Joseph Conrad's Heart of Darkness (1899) challenges readers to question not only society's framework but more importantly the existence of being. Through the events involving Marlow and Kurtz, Conrad communicates a theme of the destruction of Being, "including that way of being which we call 'human' and consider to be our own" (Levin, 3). This theme is more clearly defined as nihilism, which involves the negation of all religious and moral values. The philosophy behind nihilism is extensive and in its completeness connotes humanity's inescapable fate of meaninglessness. The extent to which various ideologists regard nihilism varies according to their own philosophies. Nietzsche represents the nihilism associated with the death of religion and in particular God, which he believes leaves "us without any values and any ultimate meaning in life" (Levin, 23). While Nietzsche strongly rejects the possibility of discovering meaning in absence of a fundamental source of values such as a God, Heideggar argues the possibility of a 'saving power' which may shield certain individuals from the abyss of self.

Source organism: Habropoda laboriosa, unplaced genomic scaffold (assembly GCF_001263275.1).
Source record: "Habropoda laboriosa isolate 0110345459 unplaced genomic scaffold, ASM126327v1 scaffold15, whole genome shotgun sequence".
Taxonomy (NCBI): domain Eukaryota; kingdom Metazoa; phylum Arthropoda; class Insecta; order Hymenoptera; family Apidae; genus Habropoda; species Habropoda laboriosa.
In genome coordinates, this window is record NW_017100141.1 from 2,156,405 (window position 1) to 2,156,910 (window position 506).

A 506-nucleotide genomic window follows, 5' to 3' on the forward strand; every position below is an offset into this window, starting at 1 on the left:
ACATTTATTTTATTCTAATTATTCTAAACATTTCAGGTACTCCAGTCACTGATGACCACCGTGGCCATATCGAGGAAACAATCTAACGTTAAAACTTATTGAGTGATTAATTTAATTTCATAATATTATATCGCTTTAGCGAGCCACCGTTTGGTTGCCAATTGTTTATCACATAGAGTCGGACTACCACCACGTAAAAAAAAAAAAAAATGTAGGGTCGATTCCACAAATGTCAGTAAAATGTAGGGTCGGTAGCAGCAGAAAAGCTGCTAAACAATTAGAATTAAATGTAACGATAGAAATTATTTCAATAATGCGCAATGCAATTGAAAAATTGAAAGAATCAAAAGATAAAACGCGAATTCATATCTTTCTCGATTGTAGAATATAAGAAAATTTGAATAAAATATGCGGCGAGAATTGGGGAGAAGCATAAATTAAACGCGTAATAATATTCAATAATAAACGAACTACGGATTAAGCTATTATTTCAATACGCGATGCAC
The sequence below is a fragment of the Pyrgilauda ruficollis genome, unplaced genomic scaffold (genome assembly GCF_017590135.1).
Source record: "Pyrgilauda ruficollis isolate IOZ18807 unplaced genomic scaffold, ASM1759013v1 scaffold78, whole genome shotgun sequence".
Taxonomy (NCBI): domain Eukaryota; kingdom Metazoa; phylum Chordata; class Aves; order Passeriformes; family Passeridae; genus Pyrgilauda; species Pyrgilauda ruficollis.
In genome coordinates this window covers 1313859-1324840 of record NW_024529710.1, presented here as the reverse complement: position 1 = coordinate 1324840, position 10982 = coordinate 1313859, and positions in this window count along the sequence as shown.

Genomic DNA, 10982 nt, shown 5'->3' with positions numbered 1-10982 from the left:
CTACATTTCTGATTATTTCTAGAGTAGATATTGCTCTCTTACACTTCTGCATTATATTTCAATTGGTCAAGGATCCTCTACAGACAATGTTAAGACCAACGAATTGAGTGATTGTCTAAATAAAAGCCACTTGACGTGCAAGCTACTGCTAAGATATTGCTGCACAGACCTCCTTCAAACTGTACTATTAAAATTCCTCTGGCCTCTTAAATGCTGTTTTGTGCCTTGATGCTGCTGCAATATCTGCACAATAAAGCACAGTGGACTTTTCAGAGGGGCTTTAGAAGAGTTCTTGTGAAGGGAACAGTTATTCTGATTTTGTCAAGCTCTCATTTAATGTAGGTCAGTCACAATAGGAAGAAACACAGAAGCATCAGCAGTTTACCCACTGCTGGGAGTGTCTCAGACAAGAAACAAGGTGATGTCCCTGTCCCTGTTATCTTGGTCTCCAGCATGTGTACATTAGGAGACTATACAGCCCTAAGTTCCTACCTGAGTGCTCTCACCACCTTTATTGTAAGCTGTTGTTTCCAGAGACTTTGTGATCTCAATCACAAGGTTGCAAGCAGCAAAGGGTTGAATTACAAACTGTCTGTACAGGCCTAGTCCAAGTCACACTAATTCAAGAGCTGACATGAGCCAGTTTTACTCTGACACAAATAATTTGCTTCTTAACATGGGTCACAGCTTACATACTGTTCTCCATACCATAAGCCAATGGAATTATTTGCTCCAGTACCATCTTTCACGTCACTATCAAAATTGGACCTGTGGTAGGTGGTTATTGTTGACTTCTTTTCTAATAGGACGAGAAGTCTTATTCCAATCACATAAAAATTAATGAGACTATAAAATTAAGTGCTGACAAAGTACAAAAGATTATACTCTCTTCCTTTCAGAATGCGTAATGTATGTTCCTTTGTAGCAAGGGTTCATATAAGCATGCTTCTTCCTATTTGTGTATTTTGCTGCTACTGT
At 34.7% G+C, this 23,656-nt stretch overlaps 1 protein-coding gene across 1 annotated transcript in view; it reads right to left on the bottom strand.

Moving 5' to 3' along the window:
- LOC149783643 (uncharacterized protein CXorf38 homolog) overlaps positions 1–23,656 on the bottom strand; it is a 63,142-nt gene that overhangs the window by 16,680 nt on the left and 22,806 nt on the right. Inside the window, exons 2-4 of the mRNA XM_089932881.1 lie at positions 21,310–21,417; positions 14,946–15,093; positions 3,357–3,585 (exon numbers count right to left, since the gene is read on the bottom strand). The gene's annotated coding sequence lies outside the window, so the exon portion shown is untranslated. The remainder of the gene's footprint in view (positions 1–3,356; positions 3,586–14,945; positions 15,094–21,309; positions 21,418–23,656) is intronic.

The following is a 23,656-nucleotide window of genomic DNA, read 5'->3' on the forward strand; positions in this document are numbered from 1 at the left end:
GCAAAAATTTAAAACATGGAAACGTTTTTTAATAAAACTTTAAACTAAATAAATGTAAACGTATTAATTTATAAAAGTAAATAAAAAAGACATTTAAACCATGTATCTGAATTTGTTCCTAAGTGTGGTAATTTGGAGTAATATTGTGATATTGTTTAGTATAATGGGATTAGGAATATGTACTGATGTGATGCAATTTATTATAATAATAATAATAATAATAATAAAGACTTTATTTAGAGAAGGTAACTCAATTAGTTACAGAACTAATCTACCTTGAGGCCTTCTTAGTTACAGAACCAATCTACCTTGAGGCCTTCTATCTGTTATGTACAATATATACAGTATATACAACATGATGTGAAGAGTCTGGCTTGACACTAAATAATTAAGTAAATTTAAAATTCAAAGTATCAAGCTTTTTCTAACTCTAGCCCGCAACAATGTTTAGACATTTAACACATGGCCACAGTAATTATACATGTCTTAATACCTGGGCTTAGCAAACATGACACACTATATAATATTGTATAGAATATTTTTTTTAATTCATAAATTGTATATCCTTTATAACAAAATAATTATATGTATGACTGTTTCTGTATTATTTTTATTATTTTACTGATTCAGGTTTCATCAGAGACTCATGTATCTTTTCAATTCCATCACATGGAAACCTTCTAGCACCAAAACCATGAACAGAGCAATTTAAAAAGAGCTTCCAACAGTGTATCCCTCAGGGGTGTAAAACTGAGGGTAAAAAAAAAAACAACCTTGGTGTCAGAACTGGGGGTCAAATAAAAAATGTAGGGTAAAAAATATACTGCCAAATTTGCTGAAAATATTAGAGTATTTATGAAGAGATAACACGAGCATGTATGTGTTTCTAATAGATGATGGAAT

Conrad, like Heideggar sheds a more positive light on nihilism, with the implication that in spite of a deep void, one may find meaning in the complete knowledge of a hollow society. Conrad incorporates Nietzsche's nihilistic views closely in Kurtz, showing the tragic destiny of narcissism, while Marlow more strongly represents Heideggar's ideas of a 'saving power' in learning from Kurtz's dark experience and maintaining his own sense of morality and will. The effect and consequences of self-realization is contrasted through Marlow and Kurtz. Marlow's participation in imperialism exposes ...
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